I cannot say this strongly enough. Donald Trump does not know what he is doing. Not with regard to domestic policy nor foreign policy.

Health care insurance. Everyone is upset about health care insurance. Do you know what the problem is? YOU elected him. YOU elected a man who is going to take away Medicaid and, eventually, Medicare and probably some Social Security benefits. You thought that Obamacare was so bad? Well, parts of it are, indeed, terrible and way too expensive. Was that a reason to elect a toddler to serve as President of the United States? If you voted for Trump, YOU caused this horrendous situation in which we find ourselves. Your health care insurance may be going away? Really? TOUGH. You did it. You voted for him. Why didn’t you nominate a Republican candidate for President that was experienced and wasn’t a con artist and grifter who would rather bash the Morning Joe program than help figure out health care? Don’t even mention Hillary Clinton. There were sixteen other Republican candidates to choose from. Obamacare could be fixed if Congress had support by this so-called President to fix it.

Speaking of health care, now we have a situation where Mitch McConnell, the senior senator from MY state (a fact of which I am deeply ashamed) running things with regard to developing a new health care bill. We have millions of people in our state, a poor state, who voted for both Trump and McConnell because they are low-information voters who were taken advantage of. I am not giving them a pass. Educate yourselves, people. Do not vote for the person who just SOUNDS good. Now whatever is passed will likely scale Medicaid way back as well as Medicare benefits. That will decimate Appalachia. Half of my family comes from Appalachia. This saddens me more than I can say. But, the Appalachian people can educate themselves just like anyone else. I am sad, but I do not feel sorry for them. We had enough choices in the primary election that we could have elected someone head and shoulders better than the gross, disgusting man that sits in the White House. Mitch McConnell is one of the senators highest paid by the lobbyists. Do you suppose that might be a reason that he is sucking up to the drug and insurance companies? OPEN YOUR EYES AND FOLLOW THE MONEY. Mitch McConnell is not representing his constituency.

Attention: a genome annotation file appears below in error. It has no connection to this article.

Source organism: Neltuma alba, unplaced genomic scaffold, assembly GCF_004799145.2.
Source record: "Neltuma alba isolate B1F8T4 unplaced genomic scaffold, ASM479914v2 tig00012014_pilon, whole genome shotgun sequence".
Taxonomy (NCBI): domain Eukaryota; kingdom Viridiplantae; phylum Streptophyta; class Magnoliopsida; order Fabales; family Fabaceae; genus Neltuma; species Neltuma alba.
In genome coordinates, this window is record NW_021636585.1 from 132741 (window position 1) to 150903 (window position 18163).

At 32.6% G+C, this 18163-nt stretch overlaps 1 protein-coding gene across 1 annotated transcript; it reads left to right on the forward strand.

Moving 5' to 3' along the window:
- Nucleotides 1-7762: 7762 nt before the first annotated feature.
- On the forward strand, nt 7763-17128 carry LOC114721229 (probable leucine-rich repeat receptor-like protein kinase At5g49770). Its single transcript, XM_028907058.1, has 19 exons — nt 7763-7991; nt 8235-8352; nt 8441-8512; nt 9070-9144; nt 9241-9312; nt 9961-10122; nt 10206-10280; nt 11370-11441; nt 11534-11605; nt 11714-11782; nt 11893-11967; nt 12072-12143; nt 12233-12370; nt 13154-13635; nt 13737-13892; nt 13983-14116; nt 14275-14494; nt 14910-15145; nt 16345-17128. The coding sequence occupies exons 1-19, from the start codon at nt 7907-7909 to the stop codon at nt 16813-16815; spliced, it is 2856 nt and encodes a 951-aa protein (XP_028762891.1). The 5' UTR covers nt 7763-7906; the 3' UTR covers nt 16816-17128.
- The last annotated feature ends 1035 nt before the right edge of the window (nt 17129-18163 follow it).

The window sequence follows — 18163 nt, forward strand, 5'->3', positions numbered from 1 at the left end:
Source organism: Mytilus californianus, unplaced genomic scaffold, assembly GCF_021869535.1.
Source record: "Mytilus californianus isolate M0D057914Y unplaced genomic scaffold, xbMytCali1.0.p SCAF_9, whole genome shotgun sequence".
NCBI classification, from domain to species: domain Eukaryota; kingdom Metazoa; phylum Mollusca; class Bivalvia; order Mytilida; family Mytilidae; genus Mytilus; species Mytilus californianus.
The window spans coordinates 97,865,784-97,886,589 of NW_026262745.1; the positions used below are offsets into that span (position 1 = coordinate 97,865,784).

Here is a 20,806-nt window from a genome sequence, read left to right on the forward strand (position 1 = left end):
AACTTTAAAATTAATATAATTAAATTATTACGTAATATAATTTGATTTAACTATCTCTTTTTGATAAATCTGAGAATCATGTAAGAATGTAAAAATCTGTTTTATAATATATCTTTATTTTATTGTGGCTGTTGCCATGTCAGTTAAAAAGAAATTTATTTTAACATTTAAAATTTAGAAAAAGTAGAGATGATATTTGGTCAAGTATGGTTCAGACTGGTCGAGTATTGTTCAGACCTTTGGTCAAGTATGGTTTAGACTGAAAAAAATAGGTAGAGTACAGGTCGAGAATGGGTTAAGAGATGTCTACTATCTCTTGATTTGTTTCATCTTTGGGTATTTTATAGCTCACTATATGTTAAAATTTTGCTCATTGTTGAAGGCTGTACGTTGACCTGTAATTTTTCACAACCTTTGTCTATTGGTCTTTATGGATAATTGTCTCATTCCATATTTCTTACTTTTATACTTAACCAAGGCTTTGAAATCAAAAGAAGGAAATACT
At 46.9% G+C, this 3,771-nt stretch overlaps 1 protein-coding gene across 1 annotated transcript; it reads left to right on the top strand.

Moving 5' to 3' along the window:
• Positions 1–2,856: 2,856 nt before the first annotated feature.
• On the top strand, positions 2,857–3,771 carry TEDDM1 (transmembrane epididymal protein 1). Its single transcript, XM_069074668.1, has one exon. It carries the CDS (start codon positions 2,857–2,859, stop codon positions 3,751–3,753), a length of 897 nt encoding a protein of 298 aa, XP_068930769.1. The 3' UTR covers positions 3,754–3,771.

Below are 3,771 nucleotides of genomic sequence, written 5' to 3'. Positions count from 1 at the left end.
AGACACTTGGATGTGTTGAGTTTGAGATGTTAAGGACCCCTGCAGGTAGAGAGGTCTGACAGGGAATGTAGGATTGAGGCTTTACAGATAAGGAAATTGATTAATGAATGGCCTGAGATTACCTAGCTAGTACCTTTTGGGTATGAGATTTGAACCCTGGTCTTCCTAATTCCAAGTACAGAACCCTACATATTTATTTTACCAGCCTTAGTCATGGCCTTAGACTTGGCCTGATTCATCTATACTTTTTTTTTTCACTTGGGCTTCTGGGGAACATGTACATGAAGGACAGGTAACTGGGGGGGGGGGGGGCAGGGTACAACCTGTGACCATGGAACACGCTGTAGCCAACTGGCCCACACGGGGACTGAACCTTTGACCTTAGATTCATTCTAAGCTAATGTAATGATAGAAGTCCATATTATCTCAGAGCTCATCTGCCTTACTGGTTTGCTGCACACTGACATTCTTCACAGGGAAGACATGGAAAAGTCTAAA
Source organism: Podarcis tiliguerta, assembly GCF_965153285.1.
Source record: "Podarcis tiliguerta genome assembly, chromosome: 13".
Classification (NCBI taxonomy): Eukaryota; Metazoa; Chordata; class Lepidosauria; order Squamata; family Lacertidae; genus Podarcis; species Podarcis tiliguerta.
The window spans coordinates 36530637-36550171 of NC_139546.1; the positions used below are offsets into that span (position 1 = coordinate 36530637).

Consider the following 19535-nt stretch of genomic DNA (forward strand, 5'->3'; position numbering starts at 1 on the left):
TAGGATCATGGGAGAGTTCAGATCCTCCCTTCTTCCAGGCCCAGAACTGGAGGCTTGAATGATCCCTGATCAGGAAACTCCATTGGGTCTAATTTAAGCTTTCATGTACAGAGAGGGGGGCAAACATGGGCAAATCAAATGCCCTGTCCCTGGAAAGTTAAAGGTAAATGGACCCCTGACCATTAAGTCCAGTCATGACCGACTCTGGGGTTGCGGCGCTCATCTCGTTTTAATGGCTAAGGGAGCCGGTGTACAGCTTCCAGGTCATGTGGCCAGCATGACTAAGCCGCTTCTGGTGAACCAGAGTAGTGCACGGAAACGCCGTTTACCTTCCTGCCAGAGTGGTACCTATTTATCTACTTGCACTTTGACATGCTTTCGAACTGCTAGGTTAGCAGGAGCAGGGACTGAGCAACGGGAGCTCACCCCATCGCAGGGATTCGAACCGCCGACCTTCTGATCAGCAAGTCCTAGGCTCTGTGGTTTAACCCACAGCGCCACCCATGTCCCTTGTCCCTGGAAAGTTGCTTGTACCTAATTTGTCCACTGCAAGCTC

Let’s talk about Trump’s disgusting tweets about Joe and Mika, particularly Mika, of the Morning Joe show on MSNBC. Mika is a consummate professional and the daughter of a brilliant politician and expert in foreign policy. Trump has been tweeting, for two days now, disgusting tweets about Mika’s appearance and sanity and has been doing the same toward Joe. So he is the President? SO WHAT? If I were Mika, I would hire a lawyer and do whatever is necessary to stop him from tweeting one more time anything about me. He is a disgusting pig for doing what he is doing. He is not morally or ethically fit to serve as President of the United States and, instead of being on recess, Congress should be in session determining how to remove him from office due to the fact he has proven himself not “fit to serve.”

Trump’s tweets are nothing but a distraction and he thinks that we, the people, are too stupid to know it. He is trying to distract us from the real issues, the fact that he can’t pass any legislation being one of them.

This is what happens when we let emotion rule our important decisions. People did not like President Obama and I contend part of the reason was because he was half black. I am horrified to have to say that in the United States of America. I’m sure that is not true for everyone, but it is true for some. So many let their emotions rule them when they voted for Trump and this is what has happened. Our democracy is literally at stake and our government is on the verge of authoritarianism. This is not something we want. Imagine Trump as all-powerful leader.